Il modernismo e le arti
• “Three years ago in Paris I got out of a ‘metro’ train at La Concorde,
and saw suddenly a beautiful face, and then another and another,
and then a beautiful child’s face, and then another beautiful
woman, and I tried all that day to find words for what this had
meant to me, and I could not find any words that seemed to me
worthy, or as lovely as that sudden emotion. And that evening, as I
went home along the Rue Raynourd, I was still trying and I found,
suddenly, the expression. I do not mean that I found words, but
there came an equation … not in speech, but in little splotches of
colour. It was just that – a ‘pattern’, or hardly a pattern, if by
‘pattern’ you mean something you ‘repeat’in it. But it was a word,
the beginning for me of a language in colour.” Ezra Pound,
“Vorticism”, Fortnightly Review, 1 Sept. 1914
• The apparition of these faces in the crowd;/Petals on a wet, black
bough. Ezra Pound, In a Station of the Metro
Monet, Impression. Sunrise
• 1874: Monet, Impression. Sunrise
• Main representatives: Manet, Monet, Degas,
Renoir, Sisley, Pissarro
• 1874-1886: Eight Exhibitions
• Transcription of visual reality as it affected the
retina of the painter within a discrete, short
period of time
• To capture the effect of light and colour in an
instant of time
• Connection with contemporary writing and
thinking about photography
• Connection with Naturalism
• Recognition of the subjectivity of the act of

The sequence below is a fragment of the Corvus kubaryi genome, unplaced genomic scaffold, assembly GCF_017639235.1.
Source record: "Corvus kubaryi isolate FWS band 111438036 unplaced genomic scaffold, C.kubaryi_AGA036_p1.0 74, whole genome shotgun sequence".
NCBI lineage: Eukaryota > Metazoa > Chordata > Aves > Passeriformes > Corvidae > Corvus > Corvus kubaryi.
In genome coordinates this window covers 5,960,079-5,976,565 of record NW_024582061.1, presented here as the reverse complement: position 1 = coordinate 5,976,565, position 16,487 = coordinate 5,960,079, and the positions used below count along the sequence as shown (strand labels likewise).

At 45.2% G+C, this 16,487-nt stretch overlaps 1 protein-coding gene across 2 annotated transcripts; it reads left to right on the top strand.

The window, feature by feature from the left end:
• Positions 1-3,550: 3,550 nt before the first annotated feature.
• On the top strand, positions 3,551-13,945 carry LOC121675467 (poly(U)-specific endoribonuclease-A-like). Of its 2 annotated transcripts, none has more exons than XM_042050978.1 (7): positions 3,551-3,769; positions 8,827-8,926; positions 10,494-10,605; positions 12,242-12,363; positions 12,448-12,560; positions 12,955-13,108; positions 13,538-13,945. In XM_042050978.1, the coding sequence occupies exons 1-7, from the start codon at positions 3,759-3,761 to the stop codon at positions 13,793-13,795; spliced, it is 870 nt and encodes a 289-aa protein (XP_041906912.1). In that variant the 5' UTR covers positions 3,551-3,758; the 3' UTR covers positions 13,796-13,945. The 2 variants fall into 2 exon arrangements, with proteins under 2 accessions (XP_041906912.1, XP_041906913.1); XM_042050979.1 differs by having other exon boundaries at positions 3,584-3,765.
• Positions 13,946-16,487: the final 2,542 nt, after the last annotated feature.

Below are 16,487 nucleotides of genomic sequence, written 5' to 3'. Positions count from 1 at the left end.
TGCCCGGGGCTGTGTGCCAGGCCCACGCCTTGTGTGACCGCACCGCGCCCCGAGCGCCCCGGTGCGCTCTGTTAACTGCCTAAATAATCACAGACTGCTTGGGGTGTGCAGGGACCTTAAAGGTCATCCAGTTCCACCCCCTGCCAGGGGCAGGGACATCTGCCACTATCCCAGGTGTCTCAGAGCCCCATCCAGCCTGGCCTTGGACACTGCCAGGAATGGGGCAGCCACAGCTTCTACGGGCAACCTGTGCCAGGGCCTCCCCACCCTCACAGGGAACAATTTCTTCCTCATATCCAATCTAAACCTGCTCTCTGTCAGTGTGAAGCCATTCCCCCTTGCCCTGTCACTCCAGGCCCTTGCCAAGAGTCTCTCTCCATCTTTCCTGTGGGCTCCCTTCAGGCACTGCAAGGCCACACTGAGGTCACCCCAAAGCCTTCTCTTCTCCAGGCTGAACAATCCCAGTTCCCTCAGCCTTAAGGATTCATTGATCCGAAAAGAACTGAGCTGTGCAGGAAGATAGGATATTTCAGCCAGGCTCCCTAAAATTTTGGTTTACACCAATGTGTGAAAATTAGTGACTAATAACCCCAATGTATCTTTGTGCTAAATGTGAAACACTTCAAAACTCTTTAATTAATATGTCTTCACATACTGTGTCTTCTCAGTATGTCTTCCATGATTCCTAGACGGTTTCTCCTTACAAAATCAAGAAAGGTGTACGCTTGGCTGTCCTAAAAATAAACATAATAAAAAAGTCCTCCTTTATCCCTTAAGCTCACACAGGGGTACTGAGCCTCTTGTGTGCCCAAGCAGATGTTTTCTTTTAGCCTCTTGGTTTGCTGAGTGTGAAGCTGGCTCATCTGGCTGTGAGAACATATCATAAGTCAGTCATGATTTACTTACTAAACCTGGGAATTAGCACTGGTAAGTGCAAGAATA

representational transcription
• Impressionism fetishized the role of the
subjective perception in the act of representation
• This aesthetic decision was to revolutionize, and
define modern art
Impressionism – techniques
Short thick strokes of paint
Colours applied side-by-side
Colours mix in the eye of the viewer
Emphasis on the play of natural light
Painting en plein air
Monet, Haystacks
Monet, Haystacks
Impressionism in England
• Paul Durand-Ruel: French art dealer. He
organized exhibitions of Impressionism in
• London: 11 exhibitions between 1870 and
• 1882 – Exhibition at the Downdeswell
• 1905- Exhibition at the Grafton Galleries
Neo-impressionismo or Scientific
• Georges Seurat
• Painting based on the conscious and rigorous
application of contemporary scientific theories
on light and human perception
• Painting reduced to its smallest elements –
the molecule or dot
• Works composed of discrete dots or points of
colour hence the name of pointillisme or
Georges Seurat, A Summer Sunday at the Grande Jatte, 1884
• Term coined by Roger Fry in 1906
• Gauguin, Cézanne, Seurat, and Van Gogh
a conscious departure from what these artists
considered the narrowly optical art of
Pablo Picasso, Les Damoiselles d’Avignon, 1907
• Founders: Pablo Picasso (1881-1973), Georges
Braque (1882-1963)
• Break with the principle of one point
• Attempt to render the three-dimensionality of
an object in the two dimensions of the canvas
• No fixed, single perspective
• Collage technique
Cubism 2
• Main phases
• 1909-12 Analytical Cubism: objects reduced to
their geometrical structures, monochromatic
paintings in order to capture the “essential
qualities” of the pictured object
• 1912 onwards Synthetic Cubism: practice of
collage, elements of popular culture (wallpaper, posters, theatre tickets etc.), emphasis
on the artificiality of the image
Pablo Picasso, Ritratto di Ambroise
Giacomo Balla, Volo di una rondine
Giacomo Balla, Volo di rondini
• Marinetti published Il Manifesto del
Futurismo – Le Figaro 20 February 1909
• Manifesto dei Pittori Futuristi - 11 February
1910 (Boccioni, Balla, Carrà, Russolo, Severini)
• Manifesto Tecnico della Pittura Futurista - 11
April 1910 (Boccioni, Balla, Carrà, Russolo,
Futurism 2
Enthusiasm for modernity
Beauty of the machine
Giacomo Balla, Dinamismo di un cane al guinzaglio
Umberto Boccioni, La città sale

Impressionism - Learning Literature